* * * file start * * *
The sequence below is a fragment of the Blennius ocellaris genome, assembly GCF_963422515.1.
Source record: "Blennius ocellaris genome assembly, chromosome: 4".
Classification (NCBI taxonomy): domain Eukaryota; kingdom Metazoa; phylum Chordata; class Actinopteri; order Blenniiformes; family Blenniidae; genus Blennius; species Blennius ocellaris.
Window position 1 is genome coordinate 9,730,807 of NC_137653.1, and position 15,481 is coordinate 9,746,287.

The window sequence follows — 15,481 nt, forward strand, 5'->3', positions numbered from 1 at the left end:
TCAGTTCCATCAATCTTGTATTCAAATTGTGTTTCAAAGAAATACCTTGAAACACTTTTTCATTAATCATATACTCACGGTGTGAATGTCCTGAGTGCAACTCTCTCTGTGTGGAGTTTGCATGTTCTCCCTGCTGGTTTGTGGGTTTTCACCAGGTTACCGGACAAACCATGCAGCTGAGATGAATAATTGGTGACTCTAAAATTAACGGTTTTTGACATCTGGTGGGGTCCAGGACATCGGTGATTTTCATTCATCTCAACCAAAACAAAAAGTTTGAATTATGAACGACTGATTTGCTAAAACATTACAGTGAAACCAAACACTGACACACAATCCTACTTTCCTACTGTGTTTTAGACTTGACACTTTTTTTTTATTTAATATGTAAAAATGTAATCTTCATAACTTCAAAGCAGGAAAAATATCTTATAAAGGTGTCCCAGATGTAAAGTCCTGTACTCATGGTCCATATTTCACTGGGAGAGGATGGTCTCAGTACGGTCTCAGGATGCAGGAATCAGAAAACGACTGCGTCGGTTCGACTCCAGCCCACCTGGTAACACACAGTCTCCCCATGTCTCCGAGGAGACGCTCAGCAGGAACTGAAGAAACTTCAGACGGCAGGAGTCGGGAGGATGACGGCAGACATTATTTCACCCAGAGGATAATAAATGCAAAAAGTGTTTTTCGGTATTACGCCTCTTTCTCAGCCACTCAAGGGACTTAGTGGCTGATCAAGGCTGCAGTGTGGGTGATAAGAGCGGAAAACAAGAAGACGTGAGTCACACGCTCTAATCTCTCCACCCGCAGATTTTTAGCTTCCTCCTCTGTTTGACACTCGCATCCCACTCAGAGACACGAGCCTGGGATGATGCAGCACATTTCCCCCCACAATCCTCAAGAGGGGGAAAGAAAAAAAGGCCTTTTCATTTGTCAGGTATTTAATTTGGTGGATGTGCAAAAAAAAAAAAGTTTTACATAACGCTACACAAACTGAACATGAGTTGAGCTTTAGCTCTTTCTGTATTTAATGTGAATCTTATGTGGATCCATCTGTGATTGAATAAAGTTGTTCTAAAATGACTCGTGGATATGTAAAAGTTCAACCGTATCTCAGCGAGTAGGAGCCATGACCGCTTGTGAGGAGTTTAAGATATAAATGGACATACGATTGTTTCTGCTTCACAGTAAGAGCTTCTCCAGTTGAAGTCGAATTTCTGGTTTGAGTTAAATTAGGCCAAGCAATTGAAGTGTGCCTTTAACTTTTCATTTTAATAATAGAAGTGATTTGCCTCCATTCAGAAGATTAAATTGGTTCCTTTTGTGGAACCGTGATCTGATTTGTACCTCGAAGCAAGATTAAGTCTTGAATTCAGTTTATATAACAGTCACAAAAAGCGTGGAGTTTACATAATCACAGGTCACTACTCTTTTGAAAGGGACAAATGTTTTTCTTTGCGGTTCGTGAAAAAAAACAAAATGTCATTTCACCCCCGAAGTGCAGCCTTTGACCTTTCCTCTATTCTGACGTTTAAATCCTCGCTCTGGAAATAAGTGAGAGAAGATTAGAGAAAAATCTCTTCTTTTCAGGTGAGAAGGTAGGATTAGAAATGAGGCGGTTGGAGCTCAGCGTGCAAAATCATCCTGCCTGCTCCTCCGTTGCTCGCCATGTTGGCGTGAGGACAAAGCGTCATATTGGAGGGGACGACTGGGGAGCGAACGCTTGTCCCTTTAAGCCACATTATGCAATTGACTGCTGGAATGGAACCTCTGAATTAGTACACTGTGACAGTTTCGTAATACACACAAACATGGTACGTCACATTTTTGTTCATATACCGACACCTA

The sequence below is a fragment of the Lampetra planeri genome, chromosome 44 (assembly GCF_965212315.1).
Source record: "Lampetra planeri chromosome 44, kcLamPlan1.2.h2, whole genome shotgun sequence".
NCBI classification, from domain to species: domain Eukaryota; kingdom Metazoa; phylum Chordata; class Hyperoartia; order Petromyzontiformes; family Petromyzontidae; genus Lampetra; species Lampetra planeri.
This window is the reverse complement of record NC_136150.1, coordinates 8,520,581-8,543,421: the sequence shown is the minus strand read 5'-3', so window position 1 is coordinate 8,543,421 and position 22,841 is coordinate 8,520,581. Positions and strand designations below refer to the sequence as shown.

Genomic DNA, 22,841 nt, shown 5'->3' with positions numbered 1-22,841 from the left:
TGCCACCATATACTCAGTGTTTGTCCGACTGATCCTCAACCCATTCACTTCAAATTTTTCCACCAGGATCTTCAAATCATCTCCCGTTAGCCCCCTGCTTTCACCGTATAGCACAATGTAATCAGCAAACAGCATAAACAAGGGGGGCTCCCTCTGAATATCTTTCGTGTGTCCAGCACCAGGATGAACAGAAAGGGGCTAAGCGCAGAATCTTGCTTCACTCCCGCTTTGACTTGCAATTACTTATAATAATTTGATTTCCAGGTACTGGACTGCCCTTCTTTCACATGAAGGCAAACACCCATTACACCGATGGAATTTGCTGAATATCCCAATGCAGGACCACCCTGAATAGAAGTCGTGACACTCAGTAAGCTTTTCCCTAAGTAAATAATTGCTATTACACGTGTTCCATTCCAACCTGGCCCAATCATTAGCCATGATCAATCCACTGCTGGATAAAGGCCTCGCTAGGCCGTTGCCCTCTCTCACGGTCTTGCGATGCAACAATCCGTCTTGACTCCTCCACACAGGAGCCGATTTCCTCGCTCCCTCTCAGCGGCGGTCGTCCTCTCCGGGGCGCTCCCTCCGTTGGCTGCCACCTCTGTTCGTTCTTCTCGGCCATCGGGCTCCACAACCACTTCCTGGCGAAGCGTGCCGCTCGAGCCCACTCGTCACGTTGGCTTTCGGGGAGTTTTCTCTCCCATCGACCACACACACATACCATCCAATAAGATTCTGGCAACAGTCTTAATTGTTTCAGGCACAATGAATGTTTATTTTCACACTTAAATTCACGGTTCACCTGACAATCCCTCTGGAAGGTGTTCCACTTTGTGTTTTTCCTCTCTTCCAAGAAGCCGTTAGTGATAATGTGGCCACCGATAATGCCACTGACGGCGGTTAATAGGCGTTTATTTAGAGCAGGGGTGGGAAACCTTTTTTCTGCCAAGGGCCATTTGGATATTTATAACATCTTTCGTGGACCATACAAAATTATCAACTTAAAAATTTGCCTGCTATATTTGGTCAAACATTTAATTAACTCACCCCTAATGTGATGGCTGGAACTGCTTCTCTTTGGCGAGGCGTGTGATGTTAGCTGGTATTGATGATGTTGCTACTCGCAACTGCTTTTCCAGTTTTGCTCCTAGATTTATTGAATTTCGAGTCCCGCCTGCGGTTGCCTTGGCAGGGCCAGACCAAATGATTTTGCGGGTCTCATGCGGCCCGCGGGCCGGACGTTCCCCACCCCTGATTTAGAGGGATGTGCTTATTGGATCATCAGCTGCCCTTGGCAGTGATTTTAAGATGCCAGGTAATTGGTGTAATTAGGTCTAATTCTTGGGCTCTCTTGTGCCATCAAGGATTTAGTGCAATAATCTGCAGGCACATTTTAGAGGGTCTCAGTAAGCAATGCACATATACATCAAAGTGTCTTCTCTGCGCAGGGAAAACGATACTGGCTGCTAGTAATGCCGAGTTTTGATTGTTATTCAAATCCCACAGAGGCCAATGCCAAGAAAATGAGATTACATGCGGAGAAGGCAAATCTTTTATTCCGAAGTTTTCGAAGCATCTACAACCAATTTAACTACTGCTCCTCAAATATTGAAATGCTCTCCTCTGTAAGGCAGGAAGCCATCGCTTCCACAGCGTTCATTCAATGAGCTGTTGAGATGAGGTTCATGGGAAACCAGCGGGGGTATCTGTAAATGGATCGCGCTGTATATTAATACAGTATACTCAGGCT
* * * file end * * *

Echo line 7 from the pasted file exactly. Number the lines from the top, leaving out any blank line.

The sequence below is a fragment of the Lampetra planeri genome, chromosome 44 (assembly GCF_965212315.1).